My emotions will asymptotically trend towards zero over time

I’m reading Disrupted by Dan Lyons at the moment. A blistering critique of the tech startup industry and specifically a company called HubSpot. The founders of HubSpot addressed some of the issues in the book in a LinkedIn post. I chuckled a bit when they wrote “But negative emotions have a relatively short half-life with us. Our emotions have been dissipating quickly and we think they’ll asymptotically trend towards zero over time. Besides, life is too short to hold grudges.” Using the word asymptotically is so geeky.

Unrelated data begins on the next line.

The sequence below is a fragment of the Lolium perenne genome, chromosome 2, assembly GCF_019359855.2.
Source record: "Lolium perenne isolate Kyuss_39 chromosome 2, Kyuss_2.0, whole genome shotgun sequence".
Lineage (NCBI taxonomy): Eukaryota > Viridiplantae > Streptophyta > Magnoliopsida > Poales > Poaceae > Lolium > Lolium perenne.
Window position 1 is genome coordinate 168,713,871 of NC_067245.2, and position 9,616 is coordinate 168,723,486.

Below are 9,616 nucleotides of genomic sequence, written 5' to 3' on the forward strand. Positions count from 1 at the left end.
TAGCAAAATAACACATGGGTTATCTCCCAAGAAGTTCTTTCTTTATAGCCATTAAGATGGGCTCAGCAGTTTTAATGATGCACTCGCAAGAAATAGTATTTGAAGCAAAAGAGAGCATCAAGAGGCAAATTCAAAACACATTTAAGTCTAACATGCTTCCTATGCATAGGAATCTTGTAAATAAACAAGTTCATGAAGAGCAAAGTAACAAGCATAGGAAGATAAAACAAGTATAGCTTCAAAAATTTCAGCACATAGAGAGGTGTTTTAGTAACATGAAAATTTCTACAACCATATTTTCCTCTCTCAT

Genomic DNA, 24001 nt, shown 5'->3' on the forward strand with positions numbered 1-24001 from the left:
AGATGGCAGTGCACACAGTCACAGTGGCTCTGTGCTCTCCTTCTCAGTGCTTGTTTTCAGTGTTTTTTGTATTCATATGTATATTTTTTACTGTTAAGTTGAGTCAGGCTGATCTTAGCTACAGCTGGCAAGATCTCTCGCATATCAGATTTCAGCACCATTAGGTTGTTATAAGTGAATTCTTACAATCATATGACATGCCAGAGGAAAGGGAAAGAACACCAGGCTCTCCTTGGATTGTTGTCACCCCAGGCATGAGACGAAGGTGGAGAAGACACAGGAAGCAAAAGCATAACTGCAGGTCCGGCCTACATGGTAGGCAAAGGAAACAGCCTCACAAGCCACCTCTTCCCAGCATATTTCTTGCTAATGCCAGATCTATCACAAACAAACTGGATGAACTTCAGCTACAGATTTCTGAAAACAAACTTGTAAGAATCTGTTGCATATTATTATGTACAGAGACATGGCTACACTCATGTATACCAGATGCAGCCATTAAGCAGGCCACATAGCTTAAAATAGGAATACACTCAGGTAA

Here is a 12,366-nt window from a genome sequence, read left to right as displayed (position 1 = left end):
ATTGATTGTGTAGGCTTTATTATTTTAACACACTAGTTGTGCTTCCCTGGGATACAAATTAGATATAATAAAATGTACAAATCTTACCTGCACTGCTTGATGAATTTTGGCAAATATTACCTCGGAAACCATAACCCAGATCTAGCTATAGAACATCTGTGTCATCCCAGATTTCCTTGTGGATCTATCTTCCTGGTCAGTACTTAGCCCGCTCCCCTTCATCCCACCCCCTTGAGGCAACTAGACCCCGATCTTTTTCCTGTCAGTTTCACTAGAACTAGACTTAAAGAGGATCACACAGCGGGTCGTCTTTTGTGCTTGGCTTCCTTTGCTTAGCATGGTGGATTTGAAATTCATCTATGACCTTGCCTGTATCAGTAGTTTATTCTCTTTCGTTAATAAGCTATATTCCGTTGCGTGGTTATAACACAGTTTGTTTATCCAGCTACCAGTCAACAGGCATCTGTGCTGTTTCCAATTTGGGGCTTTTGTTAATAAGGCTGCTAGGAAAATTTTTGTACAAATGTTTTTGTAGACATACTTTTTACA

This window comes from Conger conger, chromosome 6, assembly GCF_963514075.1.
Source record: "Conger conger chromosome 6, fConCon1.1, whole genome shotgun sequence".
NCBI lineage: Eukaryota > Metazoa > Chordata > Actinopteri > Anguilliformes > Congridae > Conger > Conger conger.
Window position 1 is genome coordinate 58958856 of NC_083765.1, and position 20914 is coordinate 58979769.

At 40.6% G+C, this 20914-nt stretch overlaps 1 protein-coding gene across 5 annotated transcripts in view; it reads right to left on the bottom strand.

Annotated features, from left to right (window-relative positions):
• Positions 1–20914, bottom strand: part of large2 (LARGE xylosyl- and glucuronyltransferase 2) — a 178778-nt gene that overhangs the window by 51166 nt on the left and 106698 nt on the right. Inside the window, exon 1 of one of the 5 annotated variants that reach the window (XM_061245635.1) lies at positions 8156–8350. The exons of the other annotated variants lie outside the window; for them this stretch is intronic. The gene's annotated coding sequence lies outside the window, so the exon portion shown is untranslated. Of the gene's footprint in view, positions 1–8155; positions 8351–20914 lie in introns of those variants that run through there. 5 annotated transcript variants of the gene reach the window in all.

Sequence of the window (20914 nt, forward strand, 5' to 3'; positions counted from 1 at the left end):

It did remind me of something I’ve noted in the past, and made limited efforts to address. I’m not one to bear grudges, but people do annoy me at work from time to time. This does cause me to feel negative emotions, and these emotions do dissipate quickly – normally over a couple of days.

Now, given that I know my emotions will dissipate, why do I bother feeling angry in the first place. Why not recognise that I’ll be over it in a couple of days and just decide that I’m actually going to get over it in a couple of minutes? Wouldn’t that be more productive? And is it possible to train myself to get over it quicker?

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